A train rider was killed, twenty cars demolished and their contents scattered broadcast when a B.,R. and P. northbound freight train was wrecked at the Limestone station on April 16, 1921. The dead man was Elmer Clemens, of Salamanca, N.Y. The train, Extra No. 726, Punxsutawney to Salamanca, Conductor J.T. Shea and Engineer W.N. Nelson, both of Salamanca, left Punxsutawney shortly before midnight Thursday. When passing the Limestone station a car in the middle of the train buckled and left the rails. Nineteen cars behind it piled up. The cars were virtually demolished and the wreckage was strewn over both north and southbound tracks."
Bridge Collapsed Under B.,R. & P. Train--Thomas Bryan of Water Street, fireman was killed and Engineer Thomas Richards of Buffalo and Brakeman Roy Abbot of East Salamanca miraculously escaped death a few minutes before 8 o'clock last evening when B.R.& P. freight train No. 41 went into Great Valley Creek at the bridge at the north end of East Salamanca yards. One of the box cars was piled on top of the engine. To the north of the engine, and also in the creek was another car, while a third hung over the water from the middle abutment and the south shore is a mass of twisted bridge works, rails, etc. Conductor Sym A. Herrick of 381 Bird Avenue, Buffalo was in charge of the train which left Buffalo at 7:03 yesterday morning. He was thrown backwards and his back, shoulder and neck were badly bruised."
The biggest railroad wreck which has occurred in the immediate vicinity of Bradford in many years took place on September 12, 1920. Shortly after 5 o'clock, a northbound freight train drawn by locomotive No. 729 was backed over the southbound track to permit train No. 2 to pass on the northbound track. A flagman was sent down the southbound track to halt another freight train hauled by engine 716. Explosive caps also were placed on the rails and a red fuse was lighted. Railroad officials say, however, that Engineer Locke of No. 716 ran by all these warnings. He was still running at about 20 miles an hour when he met No. 729 head-on. Fortunately both crews had time to jump. None were injured except for a brakeman and fireman on No. 716 who suffered minor bruises. Both engines were of the Mallet type, large, powerful and heavy. The terrific crash when they met could be heard in the central part of Bradford. Engine No. 716 literally climbed on top of No. 729 before coming to a halt. Eleven cars were derailed, ten of them being badly twisted in two. Several wooden cars were smashed almost to kindling wood. Wreckage was strewn on both tracks, blocking traffic in both directions and barring the Kendall avenue crossing to traffic."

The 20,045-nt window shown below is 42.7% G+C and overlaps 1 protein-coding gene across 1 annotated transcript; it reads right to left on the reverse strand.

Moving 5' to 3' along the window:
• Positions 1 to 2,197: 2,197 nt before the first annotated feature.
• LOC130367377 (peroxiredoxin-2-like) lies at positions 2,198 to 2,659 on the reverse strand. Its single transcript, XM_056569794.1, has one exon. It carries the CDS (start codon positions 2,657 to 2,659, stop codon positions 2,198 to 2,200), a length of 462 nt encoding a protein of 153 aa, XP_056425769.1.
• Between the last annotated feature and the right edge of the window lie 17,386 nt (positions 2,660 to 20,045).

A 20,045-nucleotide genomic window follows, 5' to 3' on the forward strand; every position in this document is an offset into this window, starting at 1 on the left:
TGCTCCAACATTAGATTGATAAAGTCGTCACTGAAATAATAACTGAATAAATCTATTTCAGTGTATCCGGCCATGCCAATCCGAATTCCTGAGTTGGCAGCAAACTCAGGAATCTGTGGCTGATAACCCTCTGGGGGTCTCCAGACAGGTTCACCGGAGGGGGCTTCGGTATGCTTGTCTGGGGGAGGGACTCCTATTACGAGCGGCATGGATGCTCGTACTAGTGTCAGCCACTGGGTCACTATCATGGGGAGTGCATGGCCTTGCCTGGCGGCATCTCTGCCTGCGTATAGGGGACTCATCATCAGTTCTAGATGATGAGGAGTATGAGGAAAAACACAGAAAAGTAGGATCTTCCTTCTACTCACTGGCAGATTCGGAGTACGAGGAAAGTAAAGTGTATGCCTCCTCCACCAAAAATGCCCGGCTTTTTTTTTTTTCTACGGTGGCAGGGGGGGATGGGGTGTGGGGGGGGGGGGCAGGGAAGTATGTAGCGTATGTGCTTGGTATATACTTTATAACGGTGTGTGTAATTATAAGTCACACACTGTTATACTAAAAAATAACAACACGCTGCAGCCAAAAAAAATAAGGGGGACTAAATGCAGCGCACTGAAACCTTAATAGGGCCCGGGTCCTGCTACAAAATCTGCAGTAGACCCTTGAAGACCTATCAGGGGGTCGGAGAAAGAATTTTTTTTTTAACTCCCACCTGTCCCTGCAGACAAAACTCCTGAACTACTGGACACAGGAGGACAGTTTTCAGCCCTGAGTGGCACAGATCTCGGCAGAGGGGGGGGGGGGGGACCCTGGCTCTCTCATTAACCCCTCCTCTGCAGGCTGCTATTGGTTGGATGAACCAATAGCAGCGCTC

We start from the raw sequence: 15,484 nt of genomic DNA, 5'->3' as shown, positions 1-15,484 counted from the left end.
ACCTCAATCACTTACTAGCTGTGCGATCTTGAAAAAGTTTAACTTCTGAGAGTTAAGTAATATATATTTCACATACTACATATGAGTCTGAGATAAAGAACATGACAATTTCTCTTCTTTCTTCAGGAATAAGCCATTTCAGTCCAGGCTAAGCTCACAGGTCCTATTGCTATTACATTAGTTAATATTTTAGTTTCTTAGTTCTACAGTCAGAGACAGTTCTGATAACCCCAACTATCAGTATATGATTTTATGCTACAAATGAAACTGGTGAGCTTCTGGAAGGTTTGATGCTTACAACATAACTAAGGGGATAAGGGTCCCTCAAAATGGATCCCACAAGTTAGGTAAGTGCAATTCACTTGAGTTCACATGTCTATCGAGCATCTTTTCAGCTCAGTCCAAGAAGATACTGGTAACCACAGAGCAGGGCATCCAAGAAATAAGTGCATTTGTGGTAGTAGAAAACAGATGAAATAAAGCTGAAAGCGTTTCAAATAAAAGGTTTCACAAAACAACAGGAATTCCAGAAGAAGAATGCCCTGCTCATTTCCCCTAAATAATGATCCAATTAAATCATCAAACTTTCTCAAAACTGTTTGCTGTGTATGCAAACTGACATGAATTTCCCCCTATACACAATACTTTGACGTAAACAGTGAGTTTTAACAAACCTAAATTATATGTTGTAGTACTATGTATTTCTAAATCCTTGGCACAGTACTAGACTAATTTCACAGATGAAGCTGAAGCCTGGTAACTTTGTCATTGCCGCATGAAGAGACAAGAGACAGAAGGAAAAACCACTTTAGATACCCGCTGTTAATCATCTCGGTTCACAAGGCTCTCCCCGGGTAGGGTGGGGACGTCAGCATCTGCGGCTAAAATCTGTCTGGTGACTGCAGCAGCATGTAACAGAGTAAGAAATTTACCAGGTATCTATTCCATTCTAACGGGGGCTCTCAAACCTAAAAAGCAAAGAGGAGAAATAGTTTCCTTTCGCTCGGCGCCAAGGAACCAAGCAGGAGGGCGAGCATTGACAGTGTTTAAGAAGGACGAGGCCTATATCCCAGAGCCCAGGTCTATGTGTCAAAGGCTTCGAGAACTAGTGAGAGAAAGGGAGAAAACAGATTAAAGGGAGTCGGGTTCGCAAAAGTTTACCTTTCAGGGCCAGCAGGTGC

PRR TRAIN #1638, LOCOMOTIVE # 7274, A K4,COMMING FROM ROCHESTER, PA TO PITTSBURGH,PA WITH ONE COMBINATION BAGGAGE AND PASSENGER CAR, ONE COACH, ONE DINING AND TWO PULLMAN SLEEPERS.THE ACCIDENT RESULTED IN THE DEATHS OF 9 PASSENGERS AND TWO RAILROAD EMPLOYEES. SHOWN IS THE K4 ENGINE AND PASSENGER CAR LYING ON MERCHANT STREET AFTER TRAVELING SOME 280 FT. AFTER THE DERAILMENT AND DEMOLISHED A BRICK TRANSFORMER HOUSE AND THEN WENT CRASHING DOWN ONTO THE STREET.
New York Central locomotive which jumped an elevated track at Albany at the foot of Maiden Lane and tore through a wall of a building, carrying the engineer and flagman with it and pinning them inside the cab for hours, seriously injuring them. The ruins caught fire, the engine was running light at the time. 2-10-1920.
A Pennsylvania Railroad train bound from the south to New York ran into a light engine at Frankford, Chesapeake and Ohio sleeping cars were derailed. Two of the sleeping cars were overturned. One woman was slightly injured. 2-6-1920.
Happened during a terrible storm between Clayton and Dellvale, Kansas, killing 16 people and injuring many others. The track was pushed over by the current, and the train had received no orders to "slow".
Less than two months after the inauguration of a cost-saving CNJ-LV Joint Use of Facilities Traffic Agreement disaster struck. Running on the LV main near the new flyover to the CNJ main at Laurel Run, Pennsylvania, a westbound LV freight collided head-on with an eastbound CNJ train. Amongst the pile of twisted wreckage and five injured crew were what remained of LV Nos. 625, 626, and 627; CNJ Nos. 1603, 1609 (lead engine in the crash), 1702, and 1708; and L&HR Nos. 23 and 24. The L&HR engines were part of the CNJ consist (fifth and sixth position behind the CNJ motive power), deadheaded new for delivery from ALCO.
Engine 3620 with train was approaching the station on the long tangent curve about to enter the interlocking. Approach signal speed was set at 30-mph . . . but for some reason, this locomotive was roaring into the yard trackage over seventy miles per hour! Leaving the rails, the heavy diesel engine rammed into some freight cars sitting on a siding before rolling over and coming to a stop on it's side. By the condition of the locomotive's nose, it can be guessed that the struck cars won the battle.
"The Cottonwood Bridge washed out from flood waters, and the CNW train went down into the river just east of Whitney, 11:00 PM, May or June 1922. John Caswell went down in a coach & helped the wounded up through the top & then the 6 dead ones they took out. George Caswell stood on top & helped with the live & dead ones." per , Lura MAYFIELD Caswell Brott.